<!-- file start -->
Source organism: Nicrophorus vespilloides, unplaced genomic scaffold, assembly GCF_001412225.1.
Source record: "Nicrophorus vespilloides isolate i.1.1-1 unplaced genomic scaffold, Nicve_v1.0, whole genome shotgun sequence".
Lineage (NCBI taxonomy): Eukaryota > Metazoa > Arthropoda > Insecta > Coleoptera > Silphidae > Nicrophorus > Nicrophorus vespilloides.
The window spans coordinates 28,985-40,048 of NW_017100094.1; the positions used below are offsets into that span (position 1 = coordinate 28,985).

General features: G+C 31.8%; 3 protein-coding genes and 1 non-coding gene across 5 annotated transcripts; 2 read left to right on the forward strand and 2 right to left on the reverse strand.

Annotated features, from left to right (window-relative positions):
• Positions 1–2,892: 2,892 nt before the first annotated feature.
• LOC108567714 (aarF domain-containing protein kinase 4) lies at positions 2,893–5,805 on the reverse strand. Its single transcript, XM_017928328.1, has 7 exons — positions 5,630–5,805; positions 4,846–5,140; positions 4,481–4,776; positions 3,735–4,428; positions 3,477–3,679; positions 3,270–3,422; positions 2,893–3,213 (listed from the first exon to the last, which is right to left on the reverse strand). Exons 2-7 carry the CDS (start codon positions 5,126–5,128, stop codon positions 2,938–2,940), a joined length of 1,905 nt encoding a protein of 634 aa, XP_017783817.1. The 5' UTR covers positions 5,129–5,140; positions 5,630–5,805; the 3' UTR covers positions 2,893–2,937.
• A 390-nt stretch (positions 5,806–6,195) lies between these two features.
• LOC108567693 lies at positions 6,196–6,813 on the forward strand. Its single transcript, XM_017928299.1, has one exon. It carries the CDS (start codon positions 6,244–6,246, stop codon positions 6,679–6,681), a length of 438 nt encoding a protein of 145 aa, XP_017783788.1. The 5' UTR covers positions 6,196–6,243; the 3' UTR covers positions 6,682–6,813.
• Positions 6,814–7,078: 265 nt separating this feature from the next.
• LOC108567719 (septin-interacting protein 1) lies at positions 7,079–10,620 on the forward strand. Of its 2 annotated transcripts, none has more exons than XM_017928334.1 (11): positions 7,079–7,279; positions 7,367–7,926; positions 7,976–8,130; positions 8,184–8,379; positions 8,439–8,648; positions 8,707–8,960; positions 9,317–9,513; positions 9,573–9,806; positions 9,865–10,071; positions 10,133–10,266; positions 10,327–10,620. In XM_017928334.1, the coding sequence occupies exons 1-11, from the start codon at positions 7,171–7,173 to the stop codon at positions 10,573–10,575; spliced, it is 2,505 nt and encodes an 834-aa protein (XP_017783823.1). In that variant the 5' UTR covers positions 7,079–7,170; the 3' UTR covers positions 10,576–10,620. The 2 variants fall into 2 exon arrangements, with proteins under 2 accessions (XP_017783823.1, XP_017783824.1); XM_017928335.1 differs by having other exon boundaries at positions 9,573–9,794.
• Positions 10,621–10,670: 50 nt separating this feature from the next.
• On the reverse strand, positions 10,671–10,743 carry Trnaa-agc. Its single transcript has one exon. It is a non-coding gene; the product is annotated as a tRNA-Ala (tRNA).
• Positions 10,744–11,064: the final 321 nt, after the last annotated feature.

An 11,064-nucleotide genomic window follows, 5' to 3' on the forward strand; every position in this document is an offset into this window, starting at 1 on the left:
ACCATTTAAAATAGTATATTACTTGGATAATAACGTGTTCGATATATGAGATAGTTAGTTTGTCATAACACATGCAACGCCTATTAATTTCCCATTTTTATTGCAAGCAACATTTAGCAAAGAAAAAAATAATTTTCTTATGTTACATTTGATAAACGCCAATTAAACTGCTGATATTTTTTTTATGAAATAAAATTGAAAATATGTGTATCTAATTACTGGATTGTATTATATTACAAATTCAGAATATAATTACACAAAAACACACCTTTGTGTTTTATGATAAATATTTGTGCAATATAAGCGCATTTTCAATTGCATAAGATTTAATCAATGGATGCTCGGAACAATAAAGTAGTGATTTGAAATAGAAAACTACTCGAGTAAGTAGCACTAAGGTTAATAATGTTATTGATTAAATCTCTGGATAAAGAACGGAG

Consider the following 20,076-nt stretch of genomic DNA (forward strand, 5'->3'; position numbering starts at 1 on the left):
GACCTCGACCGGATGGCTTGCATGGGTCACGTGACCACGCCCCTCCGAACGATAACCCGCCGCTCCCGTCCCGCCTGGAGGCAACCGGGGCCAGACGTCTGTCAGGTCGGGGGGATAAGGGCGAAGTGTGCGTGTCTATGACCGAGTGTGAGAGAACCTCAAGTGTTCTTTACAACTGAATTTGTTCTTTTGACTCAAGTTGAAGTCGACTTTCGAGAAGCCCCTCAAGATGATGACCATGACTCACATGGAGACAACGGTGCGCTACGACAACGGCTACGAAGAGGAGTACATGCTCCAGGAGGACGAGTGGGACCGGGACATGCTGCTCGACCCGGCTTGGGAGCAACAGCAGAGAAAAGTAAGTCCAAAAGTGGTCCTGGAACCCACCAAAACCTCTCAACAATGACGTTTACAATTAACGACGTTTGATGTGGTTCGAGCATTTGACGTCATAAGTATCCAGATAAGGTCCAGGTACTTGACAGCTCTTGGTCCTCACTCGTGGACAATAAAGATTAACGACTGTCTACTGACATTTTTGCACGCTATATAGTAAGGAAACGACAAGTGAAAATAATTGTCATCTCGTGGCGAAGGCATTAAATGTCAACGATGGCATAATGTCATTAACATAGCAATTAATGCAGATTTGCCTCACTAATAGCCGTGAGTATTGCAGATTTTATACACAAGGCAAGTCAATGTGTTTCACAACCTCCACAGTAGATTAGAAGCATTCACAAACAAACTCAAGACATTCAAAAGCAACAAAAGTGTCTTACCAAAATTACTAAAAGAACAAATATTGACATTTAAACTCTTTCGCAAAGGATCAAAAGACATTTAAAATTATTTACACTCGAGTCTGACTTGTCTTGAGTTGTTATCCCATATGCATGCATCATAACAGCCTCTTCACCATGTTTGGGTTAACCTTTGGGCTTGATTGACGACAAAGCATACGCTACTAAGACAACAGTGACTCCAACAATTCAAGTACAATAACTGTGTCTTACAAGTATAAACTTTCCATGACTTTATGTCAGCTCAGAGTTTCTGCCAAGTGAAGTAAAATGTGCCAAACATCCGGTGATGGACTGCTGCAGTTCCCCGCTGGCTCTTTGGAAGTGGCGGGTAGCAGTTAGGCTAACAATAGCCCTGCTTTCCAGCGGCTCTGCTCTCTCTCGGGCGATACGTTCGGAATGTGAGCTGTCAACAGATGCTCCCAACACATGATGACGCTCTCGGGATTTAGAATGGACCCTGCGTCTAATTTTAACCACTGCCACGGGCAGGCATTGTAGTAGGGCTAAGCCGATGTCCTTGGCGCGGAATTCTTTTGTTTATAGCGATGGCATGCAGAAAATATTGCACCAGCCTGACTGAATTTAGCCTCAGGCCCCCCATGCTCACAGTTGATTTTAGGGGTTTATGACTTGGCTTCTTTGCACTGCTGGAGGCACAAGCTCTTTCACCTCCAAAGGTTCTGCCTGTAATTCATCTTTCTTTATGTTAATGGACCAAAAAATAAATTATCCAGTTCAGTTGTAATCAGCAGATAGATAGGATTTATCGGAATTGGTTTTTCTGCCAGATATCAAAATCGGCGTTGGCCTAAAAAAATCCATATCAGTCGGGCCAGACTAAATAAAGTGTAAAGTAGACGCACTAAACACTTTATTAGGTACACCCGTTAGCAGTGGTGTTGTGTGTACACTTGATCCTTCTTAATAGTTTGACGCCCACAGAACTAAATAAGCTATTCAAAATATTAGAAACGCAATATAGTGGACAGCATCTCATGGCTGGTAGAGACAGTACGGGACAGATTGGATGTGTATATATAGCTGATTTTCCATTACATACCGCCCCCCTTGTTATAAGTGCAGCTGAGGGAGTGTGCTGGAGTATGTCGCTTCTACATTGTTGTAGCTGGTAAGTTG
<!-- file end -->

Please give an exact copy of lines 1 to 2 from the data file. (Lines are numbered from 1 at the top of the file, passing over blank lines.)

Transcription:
Source organism: Nicrophorus vespilloides, unplaced genomic scaffold, assembly GCF_001412225.1.
Source record: "Nicrophorus vespilloides isolate i.1.1-1 unplaced genomic scaffold, Nicve_v1.0, whole genome shotgun sequence".